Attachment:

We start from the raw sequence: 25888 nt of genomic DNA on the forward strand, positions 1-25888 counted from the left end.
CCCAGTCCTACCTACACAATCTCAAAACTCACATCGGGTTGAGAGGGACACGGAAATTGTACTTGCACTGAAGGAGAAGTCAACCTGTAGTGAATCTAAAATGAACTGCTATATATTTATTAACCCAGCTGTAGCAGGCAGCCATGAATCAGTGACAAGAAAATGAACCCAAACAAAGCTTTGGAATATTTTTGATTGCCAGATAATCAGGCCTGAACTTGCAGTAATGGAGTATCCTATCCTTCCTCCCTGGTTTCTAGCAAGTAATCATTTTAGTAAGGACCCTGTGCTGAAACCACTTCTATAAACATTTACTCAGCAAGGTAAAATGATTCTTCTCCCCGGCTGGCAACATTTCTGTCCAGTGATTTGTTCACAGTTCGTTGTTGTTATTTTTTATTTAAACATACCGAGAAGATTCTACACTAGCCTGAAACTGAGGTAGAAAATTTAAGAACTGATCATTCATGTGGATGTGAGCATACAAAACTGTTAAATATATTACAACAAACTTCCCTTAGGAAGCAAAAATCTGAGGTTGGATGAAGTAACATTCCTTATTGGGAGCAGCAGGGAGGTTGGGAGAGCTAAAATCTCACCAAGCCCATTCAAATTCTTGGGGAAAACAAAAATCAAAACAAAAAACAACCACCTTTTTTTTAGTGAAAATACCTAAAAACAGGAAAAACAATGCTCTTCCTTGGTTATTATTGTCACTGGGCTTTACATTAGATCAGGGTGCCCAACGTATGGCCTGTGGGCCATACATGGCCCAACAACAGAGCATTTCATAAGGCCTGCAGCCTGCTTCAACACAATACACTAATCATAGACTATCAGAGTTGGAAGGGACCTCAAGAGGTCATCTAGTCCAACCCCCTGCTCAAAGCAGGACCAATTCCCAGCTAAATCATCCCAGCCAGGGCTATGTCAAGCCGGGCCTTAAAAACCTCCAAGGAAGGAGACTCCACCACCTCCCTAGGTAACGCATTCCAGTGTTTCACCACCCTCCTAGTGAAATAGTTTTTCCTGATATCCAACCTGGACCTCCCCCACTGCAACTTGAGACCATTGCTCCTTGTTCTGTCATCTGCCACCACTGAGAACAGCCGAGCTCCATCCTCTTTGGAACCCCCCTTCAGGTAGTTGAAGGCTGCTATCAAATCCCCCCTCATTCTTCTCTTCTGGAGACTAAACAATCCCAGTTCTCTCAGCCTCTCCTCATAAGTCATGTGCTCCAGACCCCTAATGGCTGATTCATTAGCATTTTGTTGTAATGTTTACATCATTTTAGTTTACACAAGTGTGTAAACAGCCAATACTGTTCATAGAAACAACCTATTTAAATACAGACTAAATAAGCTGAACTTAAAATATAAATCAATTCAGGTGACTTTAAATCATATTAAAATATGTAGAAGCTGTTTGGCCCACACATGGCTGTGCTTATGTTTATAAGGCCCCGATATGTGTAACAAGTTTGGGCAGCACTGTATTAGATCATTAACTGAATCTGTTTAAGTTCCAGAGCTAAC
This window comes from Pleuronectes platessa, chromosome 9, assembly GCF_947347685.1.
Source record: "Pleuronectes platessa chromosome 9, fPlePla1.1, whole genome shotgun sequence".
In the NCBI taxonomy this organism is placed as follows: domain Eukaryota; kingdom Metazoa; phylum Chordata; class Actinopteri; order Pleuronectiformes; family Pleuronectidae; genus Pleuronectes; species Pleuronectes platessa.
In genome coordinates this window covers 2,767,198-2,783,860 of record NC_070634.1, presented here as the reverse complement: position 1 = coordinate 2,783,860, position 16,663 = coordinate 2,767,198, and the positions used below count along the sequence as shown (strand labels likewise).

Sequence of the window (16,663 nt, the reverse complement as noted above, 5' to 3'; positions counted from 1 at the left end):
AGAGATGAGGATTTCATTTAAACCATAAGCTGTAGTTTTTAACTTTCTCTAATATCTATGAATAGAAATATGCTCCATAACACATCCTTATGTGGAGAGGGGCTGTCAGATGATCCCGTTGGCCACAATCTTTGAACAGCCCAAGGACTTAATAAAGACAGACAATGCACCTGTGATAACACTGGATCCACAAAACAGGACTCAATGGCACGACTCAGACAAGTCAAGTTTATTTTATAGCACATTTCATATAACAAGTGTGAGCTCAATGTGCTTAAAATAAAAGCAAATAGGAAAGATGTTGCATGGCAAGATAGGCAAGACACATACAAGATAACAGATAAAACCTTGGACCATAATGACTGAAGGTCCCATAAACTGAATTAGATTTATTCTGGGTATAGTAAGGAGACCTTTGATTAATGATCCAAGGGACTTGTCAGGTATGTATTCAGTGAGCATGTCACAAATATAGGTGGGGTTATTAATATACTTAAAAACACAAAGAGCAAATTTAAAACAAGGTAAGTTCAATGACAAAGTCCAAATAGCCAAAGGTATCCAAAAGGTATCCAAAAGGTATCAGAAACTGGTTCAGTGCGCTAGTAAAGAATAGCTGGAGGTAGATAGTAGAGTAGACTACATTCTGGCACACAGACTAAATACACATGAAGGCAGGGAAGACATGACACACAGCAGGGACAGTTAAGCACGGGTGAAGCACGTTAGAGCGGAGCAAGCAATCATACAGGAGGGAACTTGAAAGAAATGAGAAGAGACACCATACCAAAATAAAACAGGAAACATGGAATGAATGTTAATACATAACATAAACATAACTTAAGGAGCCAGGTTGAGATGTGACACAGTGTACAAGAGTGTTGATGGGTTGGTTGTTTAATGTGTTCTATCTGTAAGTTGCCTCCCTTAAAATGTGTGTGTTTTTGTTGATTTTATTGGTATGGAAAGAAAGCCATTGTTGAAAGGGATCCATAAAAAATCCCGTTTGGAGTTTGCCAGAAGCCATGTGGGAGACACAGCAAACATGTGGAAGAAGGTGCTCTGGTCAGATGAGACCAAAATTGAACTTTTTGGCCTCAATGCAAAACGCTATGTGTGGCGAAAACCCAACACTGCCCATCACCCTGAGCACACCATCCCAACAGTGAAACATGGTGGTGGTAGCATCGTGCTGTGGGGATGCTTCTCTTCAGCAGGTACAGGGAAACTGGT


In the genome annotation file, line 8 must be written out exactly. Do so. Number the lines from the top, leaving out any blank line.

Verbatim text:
AGAGATGAGGATTTCATTTAAACCATAAGCTGTAGTTTTTAACTTTCTCTAATATCTATGAATAGAAATATGCTCCATAACACATCCTTATGTGGAGAGGGGCTGTCAGATGATCCCGTTGGCCACAATCTTTGAACAGCCCAAGGACTTAATAAAGACAGACAATGCACCTGTGATAACACTGGATCCACAAAACAGGACTCAATGGCACGACTCAGACAAGTCAAGTTTATTTTATAGCACATTTCATATAACAAGTGTGAGCTCAATGTGCTTAAAATAAAAGCAAATAGGAAAGATGTTGCATGGCAAGATAGGCAAGACACATACAAGATAACAGATAAAACCTTGGACCATAATGACTGAAGGTCCCATAAACTGAATTAGATTTATTCTGGGTATAGTAAGGAGACCTTTGATTAATGATCCAAGGGACTTGTCAGGTATGTATTCAGTGAGCATGTCACAAATATAGGTGGGGTTATTAATATACTTAAAAACACAAAGAGCAAATTTAAAACAAGGTAAGTTCAATGACAAAGTCCAAATAGCCAAAGGTATCCAAAAGGTATCCAAAAGGTATCAGAAACTGGTTCAGTGCGCTAGTAAAGAATAGCTGGAGGTAGATAGTAGAGTAGACTACATTCTGGCACACAGACTAAATACACATGAAGGCAGGGAAGACATGACACACAGCAGGGACAGTTAAGCACGGGTGAAGCACGTTAGAGCGGAGCAAGCAATCATACAGGAGGGAACTTGAAAGAAATGAGAAGAGACACCATACCAAAATAAAACAGGAAACATGGAATGAATGTTAATACATAACATAAACATAACTTAAGGAGCCAGGTTGAGATGTGACACAGTGTACAAGAGTGTTGATGGGTTGGTTGTTTAATGTGTTCTATCTGTAAGTTGCCTCCCTTAAAATGTGTGTGTTTTTGTTGATTTTATTGGTATGGAAAGAAAGCCATTGTTGAAAGGGATCCATAAAAAATCCCGTTTGGAGTTTGCCAGAAGCCATGTGGGAGACACAGCAAACATGTGGAAGAAGGTGCTCTGGTCAGATGAGACCAAAATTGAACTTTTTGGCCTCAATGCAAAACGCTATGTGTGGCGAAAACCCAACACTGCCCATCACCCTGAGCACACCATCCCAACAGTGAAACATGGTGGTGGTAGCATCGTGCTGTGGGGATGCTTCTCTTCAGCAGGTACAGGGAAACTGGT